German Parallel Importers Threaten Action Against Pharma Price Secrecy
This article was originally published in The Pink Sheet Daily
Parallel traders of pharmaceuticals in Germany say that hiding the final price of products after negotiations between insurers and manufacturers could destroy their livelihood and is possibly illegal.
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Germany’s new early-benefit assessment system for all new drugs launched since Jan. 1, 2011, radically changes the status of Europe’s largest market. It was once a bastion of free (and thus relatively high) pricing, which firms used to signal their drugs’ value to other markets. Now, prices of new drugs will be negotiated between sponsors and the country’s association of statutory sick funds, on the basis of an added-benefit score determined by the G-BA, or Federal Joint Committee. Since those net prices will be made public, and many other countries reference German prices, there’s a real risk of a downward price spiral across Europe.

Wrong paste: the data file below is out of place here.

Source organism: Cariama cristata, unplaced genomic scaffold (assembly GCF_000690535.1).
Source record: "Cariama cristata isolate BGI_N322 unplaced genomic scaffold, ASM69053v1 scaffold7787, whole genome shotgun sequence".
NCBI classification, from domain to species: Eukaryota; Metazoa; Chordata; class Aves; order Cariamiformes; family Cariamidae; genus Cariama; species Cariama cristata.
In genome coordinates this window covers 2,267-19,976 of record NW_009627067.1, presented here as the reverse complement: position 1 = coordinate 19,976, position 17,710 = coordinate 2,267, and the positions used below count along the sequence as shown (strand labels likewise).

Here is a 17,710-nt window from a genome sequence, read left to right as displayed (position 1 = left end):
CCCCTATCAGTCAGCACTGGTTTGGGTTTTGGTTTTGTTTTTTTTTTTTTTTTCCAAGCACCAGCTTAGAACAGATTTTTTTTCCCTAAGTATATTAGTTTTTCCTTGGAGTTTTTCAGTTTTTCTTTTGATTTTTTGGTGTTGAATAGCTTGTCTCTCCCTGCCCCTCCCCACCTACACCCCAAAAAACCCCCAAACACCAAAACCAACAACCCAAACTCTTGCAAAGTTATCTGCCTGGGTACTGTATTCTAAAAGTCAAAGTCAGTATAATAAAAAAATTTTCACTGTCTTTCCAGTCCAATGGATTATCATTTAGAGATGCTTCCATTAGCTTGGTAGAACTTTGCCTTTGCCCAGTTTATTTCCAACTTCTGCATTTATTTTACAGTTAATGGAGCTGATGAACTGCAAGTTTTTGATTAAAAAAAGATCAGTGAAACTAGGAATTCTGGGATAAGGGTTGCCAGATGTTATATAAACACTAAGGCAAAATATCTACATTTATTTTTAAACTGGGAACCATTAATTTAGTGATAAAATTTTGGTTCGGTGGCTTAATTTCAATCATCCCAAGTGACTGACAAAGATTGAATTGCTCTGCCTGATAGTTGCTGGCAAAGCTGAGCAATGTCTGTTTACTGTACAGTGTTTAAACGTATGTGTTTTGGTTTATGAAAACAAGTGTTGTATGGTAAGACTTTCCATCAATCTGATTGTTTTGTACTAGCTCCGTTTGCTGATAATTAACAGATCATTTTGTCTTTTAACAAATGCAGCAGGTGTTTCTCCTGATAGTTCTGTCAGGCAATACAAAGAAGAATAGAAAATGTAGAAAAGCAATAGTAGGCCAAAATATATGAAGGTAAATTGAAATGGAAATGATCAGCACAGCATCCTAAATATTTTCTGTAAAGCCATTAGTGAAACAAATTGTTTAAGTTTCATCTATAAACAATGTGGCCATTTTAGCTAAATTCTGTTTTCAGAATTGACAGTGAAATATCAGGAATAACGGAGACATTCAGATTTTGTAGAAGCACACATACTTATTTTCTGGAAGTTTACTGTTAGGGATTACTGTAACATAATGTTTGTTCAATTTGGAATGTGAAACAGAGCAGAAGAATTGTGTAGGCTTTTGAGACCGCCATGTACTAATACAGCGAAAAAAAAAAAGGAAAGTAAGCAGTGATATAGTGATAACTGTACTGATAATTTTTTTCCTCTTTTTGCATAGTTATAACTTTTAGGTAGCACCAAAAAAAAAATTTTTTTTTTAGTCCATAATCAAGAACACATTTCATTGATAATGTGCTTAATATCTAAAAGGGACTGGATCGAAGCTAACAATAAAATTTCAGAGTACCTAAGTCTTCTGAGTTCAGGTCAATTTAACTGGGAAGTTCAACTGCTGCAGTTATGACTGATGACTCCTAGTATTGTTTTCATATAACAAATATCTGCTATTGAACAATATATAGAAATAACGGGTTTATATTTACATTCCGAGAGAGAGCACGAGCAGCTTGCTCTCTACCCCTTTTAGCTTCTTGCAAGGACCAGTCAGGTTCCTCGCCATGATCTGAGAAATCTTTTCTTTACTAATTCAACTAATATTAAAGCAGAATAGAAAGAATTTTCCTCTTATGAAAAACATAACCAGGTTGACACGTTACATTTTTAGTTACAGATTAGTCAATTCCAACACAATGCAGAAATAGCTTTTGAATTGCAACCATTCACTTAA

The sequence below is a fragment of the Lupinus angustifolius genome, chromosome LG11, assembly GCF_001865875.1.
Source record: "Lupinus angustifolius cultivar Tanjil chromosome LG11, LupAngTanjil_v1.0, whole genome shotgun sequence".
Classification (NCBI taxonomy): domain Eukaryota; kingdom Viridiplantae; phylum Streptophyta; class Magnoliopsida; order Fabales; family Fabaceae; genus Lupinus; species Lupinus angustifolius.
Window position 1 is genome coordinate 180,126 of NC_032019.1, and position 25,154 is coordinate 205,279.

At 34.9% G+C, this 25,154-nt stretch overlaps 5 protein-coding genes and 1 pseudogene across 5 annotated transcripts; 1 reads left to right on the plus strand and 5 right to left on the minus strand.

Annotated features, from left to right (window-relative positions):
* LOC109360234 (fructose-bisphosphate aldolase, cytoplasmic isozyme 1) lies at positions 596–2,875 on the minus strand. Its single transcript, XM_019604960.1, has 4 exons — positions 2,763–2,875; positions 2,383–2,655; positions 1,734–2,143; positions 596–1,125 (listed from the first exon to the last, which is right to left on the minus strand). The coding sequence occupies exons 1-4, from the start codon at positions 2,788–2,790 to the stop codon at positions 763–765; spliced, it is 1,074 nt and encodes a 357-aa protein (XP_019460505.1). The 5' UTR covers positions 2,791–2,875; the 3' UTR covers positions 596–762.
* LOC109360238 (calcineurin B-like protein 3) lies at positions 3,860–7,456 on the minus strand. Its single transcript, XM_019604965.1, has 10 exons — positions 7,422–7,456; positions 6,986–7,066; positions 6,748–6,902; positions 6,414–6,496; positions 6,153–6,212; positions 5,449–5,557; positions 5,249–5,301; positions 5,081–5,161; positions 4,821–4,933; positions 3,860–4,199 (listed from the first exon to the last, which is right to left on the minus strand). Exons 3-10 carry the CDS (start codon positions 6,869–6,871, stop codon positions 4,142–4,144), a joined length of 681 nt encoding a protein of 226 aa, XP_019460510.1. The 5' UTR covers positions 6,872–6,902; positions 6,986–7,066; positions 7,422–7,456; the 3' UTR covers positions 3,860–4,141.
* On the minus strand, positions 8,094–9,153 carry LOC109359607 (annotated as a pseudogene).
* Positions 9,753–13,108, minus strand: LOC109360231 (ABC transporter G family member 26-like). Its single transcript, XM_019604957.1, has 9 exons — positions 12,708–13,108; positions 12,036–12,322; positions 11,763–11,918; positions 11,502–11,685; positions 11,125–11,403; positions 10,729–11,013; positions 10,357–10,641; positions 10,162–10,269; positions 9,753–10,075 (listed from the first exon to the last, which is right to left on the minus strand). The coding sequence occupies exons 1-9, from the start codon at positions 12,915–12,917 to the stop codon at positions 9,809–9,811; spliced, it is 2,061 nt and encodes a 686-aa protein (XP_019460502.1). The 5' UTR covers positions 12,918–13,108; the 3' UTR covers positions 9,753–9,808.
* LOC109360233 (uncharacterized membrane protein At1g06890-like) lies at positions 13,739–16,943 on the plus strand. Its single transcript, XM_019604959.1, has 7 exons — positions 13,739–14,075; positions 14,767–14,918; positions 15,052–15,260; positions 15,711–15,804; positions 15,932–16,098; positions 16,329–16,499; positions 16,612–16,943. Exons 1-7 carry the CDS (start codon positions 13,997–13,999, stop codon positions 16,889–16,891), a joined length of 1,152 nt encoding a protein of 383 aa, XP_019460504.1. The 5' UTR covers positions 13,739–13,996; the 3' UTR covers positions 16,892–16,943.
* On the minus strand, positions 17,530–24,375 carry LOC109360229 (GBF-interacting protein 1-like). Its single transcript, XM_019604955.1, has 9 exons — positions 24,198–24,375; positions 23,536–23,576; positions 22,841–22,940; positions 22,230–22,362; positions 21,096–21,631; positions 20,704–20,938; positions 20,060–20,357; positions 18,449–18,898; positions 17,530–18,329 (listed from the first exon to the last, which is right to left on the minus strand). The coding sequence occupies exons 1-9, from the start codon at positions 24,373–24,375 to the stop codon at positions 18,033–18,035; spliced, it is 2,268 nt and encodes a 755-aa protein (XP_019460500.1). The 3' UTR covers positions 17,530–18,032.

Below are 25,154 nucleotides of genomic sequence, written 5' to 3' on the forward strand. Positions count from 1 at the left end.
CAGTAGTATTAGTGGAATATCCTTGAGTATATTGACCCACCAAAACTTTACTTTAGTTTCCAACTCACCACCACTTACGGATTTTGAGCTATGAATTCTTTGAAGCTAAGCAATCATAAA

The Germany health ministry’s decision to continue the 16% rebate and price moratorium for another year was disappointing for industry, yet predictable. More distressing is the decision to publicly release the final prices – which will likely have a domino effect on reimbursement in other EU member states.
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